"There are two types of surfer," says Anthony Arnott, 18, from Henley. "The serious ones and us. We do try to surf but, quite frankly, that's not why we're here. We've come to see the girls in bikinis," he says. And all his friends roar with laughter. Yesterday, Anthony tried to catch a little surf but felt "rather nervous about the whole thing". After five minutes in the sea, he fell off his board, got "battered black and blue" and now prefers to sit at the Surfside Cafe on the beach, clocking the bikinis. "It's a trendy place to come to and it's nice to see people out of the context of school," he says. His mate, Henry, 17, wearing check shorts and a sun hat, looks like the singer out of Ocean Colour Scene. "Most people here can't surf. I usually get in the sea and get out again, but the best thing about this place is it's a parent-free holiday."
It's also a guaranteed way for hundreds of 15-20 year olds to meet like- minded "surfers" from the same background, school and area in London. The advantage is that they are wearing less clothes. The boys are bare chested in baggy shorts, revealing half an inch of Calvin Klein underpants. The girls favour bikinis, "jungle" beads, pierced belly buttons and sarongs. Both have a penchant for pricey surf labels such as Quiksilver, Bilabong, RipCurl and Girl. They also like to listen to Kula Shaker, Marion, Reef and any "cheesy music". "I suppose it is a bit like Chelsea by the sea," says Nick Barrington-Wells, 19, from London. The Dome Bar on the King's Road to be precise.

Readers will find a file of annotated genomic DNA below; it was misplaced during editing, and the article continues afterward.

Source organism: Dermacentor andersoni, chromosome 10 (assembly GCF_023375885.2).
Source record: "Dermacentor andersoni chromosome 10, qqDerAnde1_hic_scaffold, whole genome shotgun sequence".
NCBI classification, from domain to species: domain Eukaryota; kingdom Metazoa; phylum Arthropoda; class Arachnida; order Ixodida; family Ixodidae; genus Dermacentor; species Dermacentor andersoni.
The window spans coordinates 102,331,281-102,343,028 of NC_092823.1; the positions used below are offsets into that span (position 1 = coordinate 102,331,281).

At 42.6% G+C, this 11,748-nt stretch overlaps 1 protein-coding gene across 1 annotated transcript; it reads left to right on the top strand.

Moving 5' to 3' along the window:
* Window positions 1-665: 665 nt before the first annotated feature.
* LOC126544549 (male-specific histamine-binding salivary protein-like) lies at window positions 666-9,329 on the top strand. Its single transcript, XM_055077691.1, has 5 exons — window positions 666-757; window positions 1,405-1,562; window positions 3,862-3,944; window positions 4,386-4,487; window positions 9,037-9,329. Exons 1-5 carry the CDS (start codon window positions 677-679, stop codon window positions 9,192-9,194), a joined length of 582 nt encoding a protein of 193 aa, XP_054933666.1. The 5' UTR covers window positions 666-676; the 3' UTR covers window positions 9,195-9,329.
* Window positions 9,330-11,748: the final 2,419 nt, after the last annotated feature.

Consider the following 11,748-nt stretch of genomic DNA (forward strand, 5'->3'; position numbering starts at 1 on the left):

Although the beach does attract a family crowd, it's the teens who dominate the scene. Sixteen- year-old girls play in the surf in tiny bikinis and cut-off denim shorts. Or they sit around chain smoking and deciding who to call up on their mobiles. It really is Clueless in a beach setting. Jo Clarke, 17 and from Surrey, looks uncannily like Alicia Silverstone; blonde, blue eyed and with a perfect retrousse nose. She's staying with her friends in a campsite nearby. Pulled into a shiny, turquoise, one-piece, she peeks at the talent over her silver-rimmed sunglasses. "There's a nice lifeguard over there. I checked him out earlier when I asked if he had any factor 40." Surfing is way down on Jo's list of priorities. "I did go boogie boarding two years ago but I didn't like the wet suit. It didn't look nice," she grimaces. Or at least not as nice as the men. "You do get a lot of arrogant blokes coming up to you," she says. "The trouble is, they are all really good looking and they get browner the longer they are here." Her friend Zoe de Pass, 16, says: "It's so mellow and festivally here and I love the way the sea makes your hair go ringletty." She lowers her sarong to reveal a sapphire stud sparkling in her belly button. "My parents don't know I've had it done," she giggles.